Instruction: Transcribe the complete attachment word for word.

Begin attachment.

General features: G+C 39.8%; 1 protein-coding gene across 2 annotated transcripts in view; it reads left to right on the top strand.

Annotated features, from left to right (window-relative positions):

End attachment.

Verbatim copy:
General features: G+C 39.8%; 1 protein-coding gene across 2 annotated transcripts in view; it reads left to right on the top strand.

Annotated features, from left to right (window-relative positions):